Housing associations have sounded the alarm ahead of the spending review after learning their public funding is set to be halved.
The cut would cause problems for councils as the overall supply of new affordable homes would be severely limited, though it would not directly affect council house building and improvement.
According to the National Housing Federation, housing associations’ plans to build 270,000 over the next decade would “virtually grind to a halt”.
It said waiting lists for social housing stood at 4.5m, while new building of all kinds slumped to a post-war low of 113,000 in 2009-10.
NHF chief executive David Orr said: “Brutal cuts of 50% to the housing budget would effectively shut the door on an entire generation which would be left with little hope of ever being allocated a social home.”
He said cuts on this scale would “blow a hole in the pledge of housing minister Grant Shapps to deliver more homes than New Labour”.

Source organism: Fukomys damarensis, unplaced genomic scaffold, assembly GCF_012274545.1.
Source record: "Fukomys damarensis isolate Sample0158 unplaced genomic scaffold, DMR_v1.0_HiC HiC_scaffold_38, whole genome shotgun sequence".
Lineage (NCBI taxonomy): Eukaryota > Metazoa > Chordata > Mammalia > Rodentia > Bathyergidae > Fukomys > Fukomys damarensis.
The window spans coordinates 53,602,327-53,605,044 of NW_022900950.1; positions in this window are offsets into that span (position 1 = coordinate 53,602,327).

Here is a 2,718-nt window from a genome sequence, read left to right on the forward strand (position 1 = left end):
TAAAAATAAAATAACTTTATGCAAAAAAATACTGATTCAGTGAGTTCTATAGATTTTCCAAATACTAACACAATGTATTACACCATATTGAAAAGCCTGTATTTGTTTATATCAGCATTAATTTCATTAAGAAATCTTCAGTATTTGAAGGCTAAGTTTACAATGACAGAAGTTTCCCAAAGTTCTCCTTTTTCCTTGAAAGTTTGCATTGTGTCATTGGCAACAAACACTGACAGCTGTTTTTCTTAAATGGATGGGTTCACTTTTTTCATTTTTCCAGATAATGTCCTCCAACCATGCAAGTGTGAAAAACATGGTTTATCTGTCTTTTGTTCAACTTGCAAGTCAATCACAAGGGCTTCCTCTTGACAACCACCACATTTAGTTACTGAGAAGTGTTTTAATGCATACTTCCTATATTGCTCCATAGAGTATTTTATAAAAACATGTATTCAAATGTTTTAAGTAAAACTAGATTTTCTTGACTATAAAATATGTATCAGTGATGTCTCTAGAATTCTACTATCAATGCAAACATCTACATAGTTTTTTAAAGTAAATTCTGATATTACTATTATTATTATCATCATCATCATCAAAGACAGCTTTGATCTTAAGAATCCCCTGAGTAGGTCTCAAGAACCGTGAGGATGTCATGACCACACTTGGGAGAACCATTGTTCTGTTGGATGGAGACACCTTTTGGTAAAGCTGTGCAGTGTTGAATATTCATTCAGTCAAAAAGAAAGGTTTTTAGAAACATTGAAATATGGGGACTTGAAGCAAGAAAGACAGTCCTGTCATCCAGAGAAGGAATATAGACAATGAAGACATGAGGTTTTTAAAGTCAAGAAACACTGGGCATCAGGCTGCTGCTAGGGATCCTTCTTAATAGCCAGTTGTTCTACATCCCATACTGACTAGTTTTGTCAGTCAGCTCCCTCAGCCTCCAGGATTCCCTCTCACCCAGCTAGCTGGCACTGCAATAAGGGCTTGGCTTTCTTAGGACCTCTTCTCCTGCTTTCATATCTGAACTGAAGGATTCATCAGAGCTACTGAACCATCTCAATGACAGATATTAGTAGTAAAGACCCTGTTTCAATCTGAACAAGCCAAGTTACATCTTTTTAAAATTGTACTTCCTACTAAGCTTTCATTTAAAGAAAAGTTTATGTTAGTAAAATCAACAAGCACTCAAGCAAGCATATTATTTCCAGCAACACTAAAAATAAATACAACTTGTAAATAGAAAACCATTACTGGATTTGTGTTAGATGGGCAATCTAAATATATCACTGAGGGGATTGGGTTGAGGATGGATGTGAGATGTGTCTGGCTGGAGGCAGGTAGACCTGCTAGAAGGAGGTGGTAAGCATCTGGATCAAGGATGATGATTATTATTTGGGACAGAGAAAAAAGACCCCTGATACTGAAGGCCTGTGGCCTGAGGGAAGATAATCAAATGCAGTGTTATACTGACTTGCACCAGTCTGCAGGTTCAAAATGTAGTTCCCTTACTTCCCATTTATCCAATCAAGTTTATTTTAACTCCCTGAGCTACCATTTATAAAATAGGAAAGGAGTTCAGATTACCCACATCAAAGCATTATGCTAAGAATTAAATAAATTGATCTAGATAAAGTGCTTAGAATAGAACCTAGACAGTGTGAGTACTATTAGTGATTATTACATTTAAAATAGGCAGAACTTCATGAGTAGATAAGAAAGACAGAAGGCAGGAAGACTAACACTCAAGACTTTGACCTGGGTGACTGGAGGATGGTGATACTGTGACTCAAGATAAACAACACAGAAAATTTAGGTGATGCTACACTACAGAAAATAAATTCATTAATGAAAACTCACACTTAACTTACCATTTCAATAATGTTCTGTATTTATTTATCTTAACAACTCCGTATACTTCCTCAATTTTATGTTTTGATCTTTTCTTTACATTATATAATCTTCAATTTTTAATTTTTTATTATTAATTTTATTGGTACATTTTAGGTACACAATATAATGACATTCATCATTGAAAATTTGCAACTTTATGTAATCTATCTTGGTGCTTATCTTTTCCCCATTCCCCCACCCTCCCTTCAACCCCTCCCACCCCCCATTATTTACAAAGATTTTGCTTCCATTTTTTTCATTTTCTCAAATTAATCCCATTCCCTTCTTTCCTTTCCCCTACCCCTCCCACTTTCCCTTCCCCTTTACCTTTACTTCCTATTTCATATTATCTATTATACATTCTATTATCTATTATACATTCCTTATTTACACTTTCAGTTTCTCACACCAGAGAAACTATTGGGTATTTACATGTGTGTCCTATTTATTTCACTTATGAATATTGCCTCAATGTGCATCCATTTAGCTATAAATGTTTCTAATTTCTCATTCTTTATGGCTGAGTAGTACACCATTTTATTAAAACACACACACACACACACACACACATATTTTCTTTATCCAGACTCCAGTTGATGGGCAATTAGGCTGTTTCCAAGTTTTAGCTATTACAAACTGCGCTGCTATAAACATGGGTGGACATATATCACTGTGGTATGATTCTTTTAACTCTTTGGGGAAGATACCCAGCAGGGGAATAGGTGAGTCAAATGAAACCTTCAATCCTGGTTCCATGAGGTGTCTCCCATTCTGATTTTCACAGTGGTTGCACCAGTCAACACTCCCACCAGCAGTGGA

Alistair McIntosh, lead officer of the National Federation of ALMOs, which provides arm’s-length management of homes for some councils, said the real test would be whether Mr Shapps made good on his promise of financial freedom for councils to build homes.
Under this system, councils would keep all the rents and sales receipts they collect instead of paying into a government account used to subsidise councils with high housing debts.
The Association of Retained Council Housing, which represents councils that own homes but do not have ALMOs, has welcomed Mr Shapps’ move but has voiced concerns over the financial details.
Sarah Webb, chief executive of the Chartered Institute of Housing, said: “The likely cuts of over 50% for new affordable housing will decimate the new build programme at precisely the time when our housing market is at its most fragile and we should be building more homes to meet demand.
“CIH is already exploring new ways to fund house building which use less public money. However, the last 100 years have shown that public money will always be needed to build homes that people can afford to live in.”